Art Director Dreamworks Zone
Universal Studios Singapore
On Apr 19, 2011, at 6:12 PM, marty liboff wrote:
Thought you could mention the outside boardwalk shops? I feel like I'm writing your book! Did you ever go to POP?
Before POP, there were many shops outside on both the west and east side of the boardwalk. There were several old hotels and apartments that had once been hotels. Most of them had been built in the 1920s. When they built POP, POP took over the west side of the boardwalk and replaced the old shops with new ones. Before POP there were two old movie houses on the west side; the Dome and Rosemary. Both of them were closed by POP. The west POP side built all new shops with very cool fronts. There was a grand beautiful Chinese restaurant and bar. The famous old actor Leo Carrillo had a fancy Mexican restaurant and bar that he entertained some of his old movie buddies in that he called Carrillo's. I met him a couple times inside his restaurant, when I was a kid. He was an old hero of mine as a child since he was Pauncho in the Cisco Kid TV show. He would show up in a limo and all dressed in the most fancy Mexican clothes and sombrero. There was also a very nice ice cream shop; a cool Sea Shell and souvenir shop; a souvenir shop selling POP postcards and plates and other POP stuff. There was a very good Swedish restaurant that wasn't real expensive. These new restaurants were too expensive for us since we were very poor. POP also ran the little shop in the middle of the boardwalk that had once been privately owned little stands. There were two little soda stands with hot dog and popcorn and cotton candy and another souvenir shop.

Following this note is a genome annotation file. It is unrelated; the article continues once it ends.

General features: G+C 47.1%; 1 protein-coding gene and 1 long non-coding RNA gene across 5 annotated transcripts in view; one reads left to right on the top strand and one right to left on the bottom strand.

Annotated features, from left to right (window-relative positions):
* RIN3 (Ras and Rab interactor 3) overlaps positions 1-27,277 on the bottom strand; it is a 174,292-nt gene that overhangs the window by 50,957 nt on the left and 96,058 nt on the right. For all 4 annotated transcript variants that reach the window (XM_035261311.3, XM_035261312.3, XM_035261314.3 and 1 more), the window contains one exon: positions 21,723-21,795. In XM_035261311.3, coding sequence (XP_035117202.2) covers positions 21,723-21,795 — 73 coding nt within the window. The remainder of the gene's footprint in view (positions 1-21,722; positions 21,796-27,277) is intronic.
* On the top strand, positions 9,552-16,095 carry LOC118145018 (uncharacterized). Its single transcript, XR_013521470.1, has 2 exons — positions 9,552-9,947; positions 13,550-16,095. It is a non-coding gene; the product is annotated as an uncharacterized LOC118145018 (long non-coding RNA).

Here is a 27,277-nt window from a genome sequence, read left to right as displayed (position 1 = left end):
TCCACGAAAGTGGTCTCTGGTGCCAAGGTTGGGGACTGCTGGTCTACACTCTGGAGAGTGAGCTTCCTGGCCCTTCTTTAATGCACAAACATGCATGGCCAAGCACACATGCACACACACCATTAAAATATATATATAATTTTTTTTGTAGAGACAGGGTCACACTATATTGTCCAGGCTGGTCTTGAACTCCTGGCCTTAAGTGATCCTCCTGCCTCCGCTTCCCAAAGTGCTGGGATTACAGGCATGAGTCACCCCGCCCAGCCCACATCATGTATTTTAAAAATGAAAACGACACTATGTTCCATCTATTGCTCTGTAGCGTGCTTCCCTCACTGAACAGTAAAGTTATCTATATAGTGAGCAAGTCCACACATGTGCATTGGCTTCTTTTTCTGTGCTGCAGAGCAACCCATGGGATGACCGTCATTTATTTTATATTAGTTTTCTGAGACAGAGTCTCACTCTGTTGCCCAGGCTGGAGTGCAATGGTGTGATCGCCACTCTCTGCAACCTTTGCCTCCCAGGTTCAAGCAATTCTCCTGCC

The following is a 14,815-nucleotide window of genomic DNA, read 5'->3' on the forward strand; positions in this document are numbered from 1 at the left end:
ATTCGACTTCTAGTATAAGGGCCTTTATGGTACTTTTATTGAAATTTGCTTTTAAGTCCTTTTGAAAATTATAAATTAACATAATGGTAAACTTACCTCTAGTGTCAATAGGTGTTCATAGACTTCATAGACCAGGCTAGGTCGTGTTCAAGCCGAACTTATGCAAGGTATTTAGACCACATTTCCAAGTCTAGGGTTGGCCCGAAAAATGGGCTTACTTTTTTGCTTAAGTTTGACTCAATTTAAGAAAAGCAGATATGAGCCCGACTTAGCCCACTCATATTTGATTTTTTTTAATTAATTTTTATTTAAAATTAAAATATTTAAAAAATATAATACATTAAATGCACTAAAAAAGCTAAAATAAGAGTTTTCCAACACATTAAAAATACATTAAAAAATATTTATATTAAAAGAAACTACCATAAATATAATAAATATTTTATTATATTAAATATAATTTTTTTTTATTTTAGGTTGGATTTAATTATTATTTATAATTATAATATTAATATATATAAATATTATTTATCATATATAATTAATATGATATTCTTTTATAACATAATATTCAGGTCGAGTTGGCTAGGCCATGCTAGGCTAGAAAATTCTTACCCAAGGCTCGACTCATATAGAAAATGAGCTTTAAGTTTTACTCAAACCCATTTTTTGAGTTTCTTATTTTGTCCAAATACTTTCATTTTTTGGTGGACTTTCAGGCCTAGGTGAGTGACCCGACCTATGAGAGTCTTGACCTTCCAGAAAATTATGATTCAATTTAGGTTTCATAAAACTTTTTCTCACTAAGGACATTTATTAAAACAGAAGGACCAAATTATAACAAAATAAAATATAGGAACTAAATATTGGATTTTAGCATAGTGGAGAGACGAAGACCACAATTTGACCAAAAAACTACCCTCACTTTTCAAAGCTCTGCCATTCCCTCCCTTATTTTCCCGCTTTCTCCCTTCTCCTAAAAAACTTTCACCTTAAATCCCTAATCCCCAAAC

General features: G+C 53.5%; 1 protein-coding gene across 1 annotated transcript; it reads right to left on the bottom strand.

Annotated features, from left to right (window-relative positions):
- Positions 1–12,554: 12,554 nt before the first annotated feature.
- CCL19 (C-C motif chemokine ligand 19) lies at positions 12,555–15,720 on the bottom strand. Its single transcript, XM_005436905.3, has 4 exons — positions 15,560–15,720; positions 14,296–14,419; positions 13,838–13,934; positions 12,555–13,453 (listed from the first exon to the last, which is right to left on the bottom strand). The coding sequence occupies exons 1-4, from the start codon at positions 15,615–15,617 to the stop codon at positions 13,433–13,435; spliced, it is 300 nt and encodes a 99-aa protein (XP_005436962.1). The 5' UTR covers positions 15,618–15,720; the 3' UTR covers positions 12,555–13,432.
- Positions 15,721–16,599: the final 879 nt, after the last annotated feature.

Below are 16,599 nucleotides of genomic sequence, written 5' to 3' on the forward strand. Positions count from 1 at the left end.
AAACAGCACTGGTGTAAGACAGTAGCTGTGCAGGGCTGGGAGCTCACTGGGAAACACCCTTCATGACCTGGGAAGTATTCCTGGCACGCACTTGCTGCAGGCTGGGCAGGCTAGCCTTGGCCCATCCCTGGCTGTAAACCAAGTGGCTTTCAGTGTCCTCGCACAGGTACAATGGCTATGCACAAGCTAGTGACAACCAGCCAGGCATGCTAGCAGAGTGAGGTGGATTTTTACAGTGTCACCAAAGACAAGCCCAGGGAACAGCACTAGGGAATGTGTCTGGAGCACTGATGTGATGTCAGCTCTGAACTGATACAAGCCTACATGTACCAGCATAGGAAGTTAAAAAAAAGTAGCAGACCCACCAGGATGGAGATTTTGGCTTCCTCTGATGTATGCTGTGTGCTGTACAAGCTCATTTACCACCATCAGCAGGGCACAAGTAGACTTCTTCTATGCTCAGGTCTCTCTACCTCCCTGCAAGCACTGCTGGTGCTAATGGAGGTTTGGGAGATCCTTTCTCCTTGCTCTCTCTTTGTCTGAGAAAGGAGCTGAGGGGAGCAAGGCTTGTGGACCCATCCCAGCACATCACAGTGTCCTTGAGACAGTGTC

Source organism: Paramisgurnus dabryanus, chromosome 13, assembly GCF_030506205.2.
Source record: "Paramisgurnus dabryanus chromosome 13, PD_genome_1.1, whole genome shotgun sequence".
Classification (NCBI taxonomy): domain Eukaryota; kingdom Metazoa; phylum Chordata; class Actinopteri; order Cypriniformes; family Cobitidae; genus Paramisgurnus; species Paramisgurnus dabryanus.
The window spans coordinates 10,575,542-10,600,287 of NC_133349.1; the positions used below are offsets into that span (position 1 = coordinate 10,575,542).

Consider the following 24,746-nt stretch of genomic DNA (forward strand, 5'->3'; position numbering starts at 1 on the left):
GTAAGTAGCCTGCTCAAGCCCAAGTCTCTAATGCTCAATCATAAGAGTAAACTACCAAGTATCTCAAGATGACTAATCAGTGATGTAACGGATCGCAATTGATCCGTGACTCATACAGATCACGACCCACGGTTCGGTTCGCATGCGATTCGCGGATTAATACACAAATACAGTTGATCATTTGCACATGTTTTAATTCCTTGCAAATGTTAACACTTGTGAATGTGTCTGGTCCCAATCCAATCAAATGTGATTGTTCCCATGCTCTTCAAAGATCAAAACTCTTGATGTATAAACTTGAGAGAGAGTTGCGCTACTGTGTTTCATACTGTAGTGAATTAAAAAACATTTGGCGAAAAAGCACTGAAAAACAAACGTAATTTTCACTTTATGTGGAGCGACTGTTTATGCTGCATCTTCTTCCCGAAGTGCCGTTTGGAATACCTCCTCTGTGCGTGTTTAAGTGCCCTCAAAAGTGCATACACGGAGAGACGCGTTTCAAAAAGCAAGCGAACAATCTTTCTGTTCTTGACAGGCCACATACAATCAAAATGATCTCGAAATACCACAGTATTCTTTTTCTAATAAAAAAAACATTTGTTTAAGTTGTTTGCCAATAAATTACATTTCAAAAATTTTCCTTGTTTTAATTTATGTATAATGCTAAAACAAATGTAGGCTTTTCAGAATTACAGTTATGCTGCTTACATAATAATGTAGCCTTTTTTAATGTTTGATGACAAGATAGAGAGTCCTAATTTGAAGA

The old eastside remained as it had been until the redevelopment project began to slowly demolish everything. Pier Avenue. was a busy shopping street with a market, barber, tailor, shoe maker, tobacco shop, shoe shine, a great soda shop, a candy and magazine shop, a puppeteer show, and... The boardwalk had the Jewish bakery that my mom managed. Next to it was Ida's market; a fancy restaurant; a bathing suit shop; and Crazy Otto's hotdogs. Crazy Otto was quite a well known character on the beach with his cheap chili dogs. The bathing shop and market later became the first Synannon drug rehab. Later Synannon moved and took over the Casa del Mar hotel. The bakery moved to Venice. There was a great pizza shop; the Broiler restaurant that made great char-broiled hamburgers. The Cheerio ice cream shop that had vanilla custard cones with a cherry on top. Cheerio had had another shop inside the old pier, but the one outside continued and it had an amazing ice decor with polar bear statues! There was Zucky's deli that later moved to Wilshire blvd. where everyone got their corn beef and pastrami sandwiches. There was a couple bars and a large cafeteria that was pretty good and not real expensive. On the corner of pier and the boardwalk was Jack's soda shop. Jacks's had foot long hotdogs and burgers and a early soft serve ice cream that was only 5 cents for a small,10 cents for a large. There was also the other Jack's, Jack's at the Beach that was on the pier but not inside the park. It was on the north side of the pier and was famous for fancy fish dinners and a late night bar. It later moved to Wilshire Blvd